The US. Department of Energy Gasoline/Diesel PM Split Study was conducted to assess the sources of uncertainties in using an organic compound-based chemical mass balance receptor model to quantify the relative contributions of emissions from gasoline (or spark ignition [SI]) and diesel (or compression ignition [CI]) engines to ambient concentrations of fine particulate matter (PM2.5) in California's South Coast Air Basin (SOCAB). In this study, several groups worked cooperatively on source and ambient sample collection and quality assurance aspects of the study but worked independently to perform chemical analysis and source apportionment. Ambient sampling included daily 24-hr PM2.5 samples at two air quality-monitoring stations, several regional urban locations, and along freeway routes and surface streets with varying proportions of automobile and truck traffic. Diesel exhaust was the dominant source of total carbon (TC) and elemental carbon (EC) at the Azusa and downtown Los Angeles, CA, monitoring sites, but samples from the central part of the air basin showed nearly equal apportionments of CI and SI. CI apportionments to TC were mainly dependent on EC, which was sensitive to the analytical method used. Weekday contributions of CI exhaust were higher for Interagency Monitoring of Protected Visual Environments (IMPROVE; 41+/-3.7%) than Speciation Trends Network (32+/-2.4%). EC had little effect on SI apportionment. SI apportionments were most sensitive to higher molecular weight polycyclic aromatic hydrocarbons (indeno[123-cd]pyrene, benzo(ghi)perylene, and coronene) and several steranes and hopanes, which were associated mainly with high emitters. Apportionments were also sensitive to choice of source profiles. CI contributions varied from 30% to 60% of TC when using individual source profiles rather than the composites used in the final apportionments. The apportionment of SI vehicles varied from 1% to 12% of TC depending on the specific profile that was used. Up to 70% of organic carbon (OC) in the ambient samples collected at the two fixed monitoring sites could not be apportioned to directly emitted PM emissions. PMID:17608007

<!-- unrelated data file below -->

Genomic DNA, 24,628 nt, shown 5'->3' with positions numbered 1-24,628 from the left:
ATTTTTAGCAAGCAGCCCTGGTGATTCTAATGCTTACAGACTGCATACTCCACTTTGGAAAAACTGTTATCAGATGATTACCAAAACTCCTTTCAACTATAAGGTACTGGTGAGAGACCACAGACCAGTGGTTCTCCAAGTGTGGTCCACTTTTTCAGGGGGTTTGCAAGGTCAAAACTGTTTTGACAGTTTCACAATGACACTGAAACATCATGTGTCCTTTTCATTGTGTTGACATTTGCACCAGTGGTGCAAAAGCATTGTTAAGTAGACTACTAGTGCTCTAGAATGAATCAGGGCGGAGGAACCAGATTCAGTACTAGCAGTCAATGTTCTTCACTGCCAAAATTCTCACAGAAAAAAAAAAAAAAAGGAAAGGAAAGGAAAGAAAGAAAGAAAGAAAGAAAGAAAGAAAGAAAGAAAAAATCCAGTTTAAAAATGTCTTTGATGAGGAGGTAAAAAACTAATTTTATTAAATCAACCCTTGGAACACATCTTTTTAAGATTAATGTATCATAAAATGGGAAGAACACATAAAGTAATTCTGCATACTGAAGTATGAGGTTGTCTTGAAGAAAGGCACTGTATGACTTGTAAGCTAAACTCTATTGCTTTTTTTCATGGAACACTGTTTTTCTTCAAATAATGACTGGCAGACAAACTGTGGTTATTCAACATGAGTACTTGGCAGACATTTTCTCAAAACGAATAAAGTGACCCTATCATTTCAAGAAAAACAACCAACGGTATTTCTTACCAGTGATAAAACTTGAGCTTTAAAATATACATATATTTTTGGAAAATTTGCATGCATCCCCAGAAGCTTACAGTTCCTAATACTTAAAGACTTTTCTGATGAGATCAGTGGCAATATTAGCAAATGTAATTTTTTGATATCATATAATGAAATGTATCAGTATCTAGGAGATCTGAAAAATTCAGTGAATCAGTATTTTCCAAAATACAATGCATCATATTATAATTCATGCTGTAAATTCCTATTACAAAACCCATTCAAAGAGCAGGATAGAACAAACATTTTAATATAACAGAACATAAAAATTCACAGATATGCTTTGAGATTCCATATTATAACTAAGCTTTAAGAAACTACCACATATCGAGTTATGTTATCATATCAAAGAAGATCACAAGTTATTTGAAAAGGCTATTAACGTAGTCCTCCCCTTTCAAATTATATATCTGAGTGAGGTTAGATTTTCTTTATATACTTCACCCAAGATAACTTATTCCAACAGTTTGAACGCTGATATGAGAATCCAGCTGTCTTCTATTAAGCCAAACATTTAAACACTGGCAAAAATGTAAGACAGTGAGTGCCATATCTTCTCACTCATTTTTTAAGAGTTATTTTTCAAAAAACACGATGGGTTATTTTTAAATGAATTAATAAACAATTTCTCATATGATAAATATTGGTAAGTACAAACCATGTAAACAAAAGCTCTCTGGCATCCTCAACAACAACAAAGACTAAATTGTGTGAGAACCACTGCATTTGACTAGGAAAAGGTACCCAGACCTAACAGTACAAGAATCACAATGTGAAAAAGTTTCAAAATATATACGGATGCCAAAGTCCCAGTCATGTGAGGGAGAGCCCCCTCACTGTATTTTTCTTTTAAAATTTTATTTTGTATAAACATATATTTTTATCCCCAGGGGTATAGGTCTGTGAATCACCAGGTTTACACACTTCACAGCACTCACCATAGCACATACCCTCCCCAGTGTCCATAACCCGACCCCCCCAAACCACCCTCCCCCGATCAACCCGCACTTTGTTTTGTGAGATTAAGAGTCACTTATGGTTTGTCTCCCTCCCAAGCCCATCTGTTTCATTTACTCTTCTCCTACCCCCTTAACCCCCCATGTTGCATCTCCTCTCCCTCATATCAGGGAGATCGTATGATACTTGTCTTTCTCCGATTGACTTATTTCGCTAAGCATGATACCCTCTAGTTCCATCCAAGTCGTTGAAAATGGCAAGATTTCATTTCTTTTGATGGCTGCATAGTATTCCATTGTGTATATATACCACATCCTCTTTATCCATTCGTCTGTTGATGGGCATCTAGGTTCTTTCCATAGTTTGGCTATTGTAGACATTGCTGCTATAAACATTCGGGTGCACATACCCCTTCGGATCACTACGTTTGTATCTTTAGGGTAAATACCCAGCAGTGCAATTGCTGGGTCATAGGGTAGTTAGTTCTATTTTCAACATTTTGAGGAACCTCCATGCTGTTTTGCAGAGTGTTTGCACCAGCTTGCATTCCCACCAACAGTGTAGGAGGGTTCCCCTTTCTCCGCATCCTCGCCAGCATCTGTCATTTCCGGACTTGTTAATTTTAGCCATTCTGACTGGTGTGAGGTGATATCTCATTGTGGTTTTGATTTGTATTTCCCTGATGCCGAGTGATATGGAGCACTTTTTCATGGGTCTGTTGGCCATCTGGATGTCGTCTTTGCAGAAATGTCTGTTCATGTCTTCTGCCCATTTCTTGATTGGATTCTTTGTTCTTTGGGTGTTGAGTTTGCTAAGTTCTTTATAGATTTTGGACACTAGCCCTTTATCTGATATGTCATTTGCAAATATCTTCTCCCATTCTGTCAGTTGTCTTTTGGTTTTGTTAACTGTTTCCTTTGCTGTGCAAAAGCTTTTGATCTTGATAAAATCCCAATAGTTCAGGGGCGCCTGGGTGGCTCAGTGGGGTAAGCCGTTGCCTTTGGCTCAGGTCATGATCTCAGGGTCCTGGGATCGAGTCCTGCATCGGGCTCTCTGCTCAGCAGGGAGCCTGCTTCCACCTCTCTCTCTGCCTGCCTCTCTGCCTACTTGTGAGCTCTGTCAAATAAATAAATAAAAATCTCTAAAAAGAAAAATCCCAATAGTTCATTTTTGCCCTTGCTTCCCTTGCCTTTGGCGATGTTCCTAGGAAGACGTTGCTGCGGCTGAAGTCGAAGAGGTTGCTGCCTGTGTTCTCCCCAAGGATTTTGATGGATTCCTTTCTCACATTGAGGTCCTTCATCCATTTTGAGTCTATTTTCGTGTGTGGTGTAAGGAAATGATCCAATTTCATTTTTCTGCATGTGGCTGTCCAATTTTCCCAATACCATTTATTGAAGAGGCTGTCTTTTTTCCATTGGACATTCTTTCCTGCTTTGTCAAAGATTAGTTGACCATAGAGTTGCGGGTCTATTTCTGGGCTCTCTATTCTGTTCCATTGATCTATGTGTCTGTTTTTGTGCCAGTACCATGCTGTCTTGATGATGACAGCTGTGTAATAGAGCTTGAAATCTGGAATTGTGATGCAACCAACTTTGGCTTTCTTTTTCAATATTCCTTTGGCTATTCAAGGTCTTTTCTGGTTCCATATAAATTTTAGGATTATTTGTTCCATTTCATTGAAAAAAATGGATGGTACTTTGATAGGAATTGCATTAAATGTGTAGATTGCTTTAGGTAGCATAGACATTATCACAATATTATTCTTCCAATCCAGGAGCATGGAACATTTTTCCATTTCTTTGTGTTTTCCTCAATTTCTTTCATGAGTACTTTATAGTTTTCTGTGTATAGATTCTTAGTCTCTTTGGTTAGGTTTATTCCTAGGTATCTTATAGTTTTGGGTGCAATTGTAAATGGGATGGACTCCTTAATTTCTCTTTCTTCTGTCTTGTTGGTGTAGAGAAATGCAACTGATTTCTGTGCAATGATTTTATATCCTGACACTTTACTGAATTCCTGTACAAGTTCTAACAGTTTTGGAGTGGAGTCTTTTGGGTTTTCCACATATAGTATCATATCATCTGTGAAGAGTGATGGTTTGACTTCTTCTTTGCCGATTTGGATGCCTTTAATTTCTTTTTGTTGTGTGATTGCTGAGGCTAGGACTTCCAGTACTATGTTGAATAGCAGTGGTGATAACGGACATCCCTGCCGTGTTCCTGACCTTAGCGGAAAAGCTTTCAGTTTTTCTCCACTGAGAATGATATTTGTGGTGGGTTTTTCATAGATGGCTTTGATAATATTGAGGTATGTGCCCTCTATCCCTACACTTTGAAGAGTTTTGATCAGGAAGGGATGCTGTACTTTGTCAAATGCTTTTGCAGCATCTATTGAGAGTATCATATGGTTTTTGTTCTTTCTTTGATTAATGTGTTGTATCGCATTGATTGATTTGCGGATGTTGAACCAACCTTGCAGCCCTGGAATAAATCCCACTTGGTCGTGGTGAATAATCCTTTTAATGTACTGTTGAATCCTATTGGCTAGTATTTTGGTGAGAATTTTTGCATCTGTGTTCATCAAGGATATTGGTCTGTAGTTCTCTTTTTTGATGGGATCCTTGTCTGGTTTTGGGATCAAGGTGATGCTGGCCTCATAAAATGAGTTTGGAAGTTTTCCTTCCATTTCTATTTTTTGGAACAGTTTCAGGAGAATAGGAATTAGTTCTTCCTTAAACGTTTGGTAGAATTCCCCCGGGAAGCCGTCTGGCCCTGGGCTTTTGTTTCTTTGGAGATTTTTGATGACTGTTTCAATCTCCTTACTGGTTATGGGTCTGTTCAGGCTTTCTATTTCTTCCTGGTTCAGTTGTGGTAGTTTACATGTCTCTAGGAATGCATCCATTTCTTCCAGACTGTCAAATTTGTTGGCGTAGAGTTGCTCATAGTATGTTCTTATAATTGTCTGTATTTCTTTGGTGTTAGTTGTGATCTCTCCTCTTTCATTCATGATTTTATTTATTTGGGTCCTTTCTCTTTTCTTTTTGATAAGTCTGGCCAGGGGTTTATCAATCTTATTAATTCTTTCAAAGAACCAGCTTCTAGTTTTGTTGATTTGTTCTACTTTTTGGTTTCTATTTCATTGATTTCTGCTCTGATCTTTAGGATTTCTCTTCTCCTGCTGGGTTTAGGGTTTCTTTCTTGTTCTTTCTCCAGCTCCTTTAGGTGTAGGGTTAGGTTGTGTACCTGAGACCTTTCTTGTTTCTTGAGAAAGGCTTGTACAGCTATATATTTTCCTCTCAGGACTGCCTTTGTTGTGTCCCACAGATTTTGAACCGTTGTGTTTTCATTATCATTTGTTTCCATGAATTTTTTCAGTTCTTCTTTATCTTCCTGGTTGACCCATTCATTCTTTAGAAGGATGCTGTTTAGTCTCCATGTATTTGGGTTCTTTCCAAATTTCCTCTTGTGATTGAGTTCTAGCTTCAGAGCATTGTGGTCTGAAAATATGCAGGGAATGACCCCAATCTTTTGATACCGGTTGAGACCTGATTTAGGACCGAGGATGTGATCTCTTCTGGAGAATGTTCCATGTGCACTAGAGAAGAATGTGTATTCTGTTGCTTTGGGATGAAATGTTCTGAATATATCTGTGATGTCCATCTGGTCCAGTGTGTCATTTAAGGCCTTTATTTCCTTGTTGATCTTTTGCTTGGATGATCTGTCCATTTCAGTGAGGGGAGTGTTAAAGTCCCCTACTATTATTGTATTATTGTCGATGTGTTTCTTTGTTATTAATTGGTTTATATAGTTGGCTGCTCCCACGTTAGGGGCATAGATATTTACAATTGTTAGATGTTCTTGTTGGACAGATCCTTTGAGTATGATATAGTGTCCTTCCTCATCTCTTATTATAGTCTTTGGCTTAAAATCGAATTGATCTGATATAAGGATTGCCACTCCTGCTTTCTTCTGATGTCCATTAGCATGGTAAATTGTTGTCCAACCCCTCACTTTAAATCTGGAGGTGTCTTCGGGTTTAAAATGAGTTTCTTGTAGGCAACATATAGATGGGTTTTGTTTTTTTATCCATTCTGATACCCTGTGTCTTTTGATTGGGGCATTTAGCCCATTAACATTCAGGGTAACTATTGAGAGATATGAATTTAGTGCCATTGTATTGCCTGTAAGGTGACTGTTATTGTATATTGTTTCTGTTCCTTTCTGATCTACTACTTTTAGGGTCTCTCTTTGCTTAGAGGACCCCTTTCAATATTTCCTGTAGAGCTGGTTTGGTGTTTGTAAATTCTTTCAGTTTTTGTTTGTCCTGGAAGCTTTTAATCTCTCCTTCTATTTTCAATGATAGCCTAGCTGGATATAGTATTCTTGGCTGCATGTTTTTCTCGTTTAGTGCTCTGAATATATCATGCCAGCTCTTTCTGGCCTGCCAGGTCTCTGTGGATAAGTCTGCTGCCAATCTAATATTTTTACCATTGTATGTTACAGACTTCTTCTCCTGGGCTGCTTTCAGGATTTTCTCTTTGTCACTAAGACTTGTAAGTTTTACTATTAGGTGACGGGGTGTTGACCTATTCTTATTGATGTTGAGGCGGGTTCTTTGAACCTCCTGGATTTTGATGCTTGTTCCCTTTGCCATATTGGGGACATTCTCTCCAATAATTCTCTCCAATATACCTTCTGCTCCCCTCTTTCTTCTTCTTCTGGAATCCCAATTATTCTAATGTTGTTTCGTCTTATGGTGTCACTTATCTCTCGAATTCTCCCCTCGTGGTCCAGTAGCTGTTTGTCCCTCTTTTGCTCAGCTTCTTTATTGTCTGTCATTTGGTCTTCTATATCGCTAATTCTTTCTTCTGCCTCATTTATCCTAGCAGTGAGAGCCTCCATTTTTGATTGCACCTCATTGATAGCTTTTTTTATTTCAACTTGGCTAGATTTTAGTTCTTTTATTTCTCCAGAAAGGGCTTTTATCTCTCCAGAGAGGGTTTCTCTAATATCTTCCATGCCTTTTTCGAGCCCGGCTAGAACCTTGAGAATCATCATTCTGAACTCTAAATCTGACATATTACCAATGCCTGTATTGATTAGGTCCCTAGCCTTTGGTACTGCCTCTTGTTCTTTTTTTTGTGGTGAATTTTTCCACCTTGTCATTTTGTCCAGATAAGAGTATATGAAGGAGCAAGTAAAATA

Fujita, Eric M; Campbell, David E; Arnott, William P; Chow, Judith C; Zielinska, Barbara

2007-06-01

134

NEUTRON ACTIVATION ANALYSIS FOR SIMULTANEOUS DETERMINATION OF TRACE ELEMENTS IN AMBIENT AIR COLLECTED ON GLASS-FIBER FILTERS  

EPA Science Inventory

Arsenic with 25 other elements are simultaneously determined in ambient air samples collected on glass-fiber filter composites at 250 United States sites. The instrumental neutron activation analysis (NAA) technique combined with the power of a dedicated mini-computer resulted in...

135

Contributions of fossil fuel, biomass-burning, and biogenic emissions to carbonaceous aerosols in Zurich as traced by 14C  

Microsoft Academic Search

Many open questions exist about the importance of different sources of carbonaceous aerosol, which is a substantial contributor to the global aerosol budget and, therefore, to climate change and human mortality. In this work, 14C was determined in elemental carbon (EC) and different organic carbon (OC) fractions from ambient urban aerosols with aerodynamic diameter <10 ?m collected in Zurich (Switzerland).

Sönke Szidat; Theo M. Jenk; Hans-Arno Synal; Markus Kalberer; Lukas Wacker; Irka Hajdas; Anne Kasper-Giebl; Urs Baltensperger

2006-01-01

136

An ambient experimental study of phase equilibrium in the atmospheric system: Aerosol H +, NH 4+, SO 2-4, NO 3--NH 3(g), HNO 3(g)  

NASA Astrophysics Data System (ADS)

A major simplification in the quantitative modeling of the atmospheric impact of the major aerosol and gaseous sulfur and nitrogen compounds would result from demonstration of phase equilibrium between the gases NH 3, HNO 3 and the appropriate aerosol-phase ionic or molecular species in the ambient atmosphere. The phase diagram of the (NH 4) 2SO 4-H 2SO 4-H 2O and NH 4NO 3-H 2O systems have been recently refined by experimental measurements and preliminary calculations of the mixed nitrate-sulfate system have also been made. Experiments to test the applicability of existing phase equilibria considerations to the ambient atmosphere have been designed and conducted based on newly devised techniques for continuous determination of gaseous NH 3 with time resolution < 5 min and unambiguous speciation of nitric acid and aerosol nitrate with time resolution of ~ 15 min. Preliminary results suggest that during a daytime period with aerosol composition approximating a letovicite-NH 4NO 3 mixture, observed products of NH 3 (g) and HNO 3(g) concentrations agreed very well with the equilibrium constant calculated for the ammonium nitrate-NH 3(g), HNO 3(g) equilibrium. During a night-time period, the predicted ammonia concentrations, based on bulk aerosol composition data, were much lower and nitric acid concentrations much higher, respectively, than the observed values. The error sources in the measured and calculated values do not appear to account for the apparent deviations from gas-phase concentrations based on the droplet-pH controlling bisulfate-sulfate equilibrium.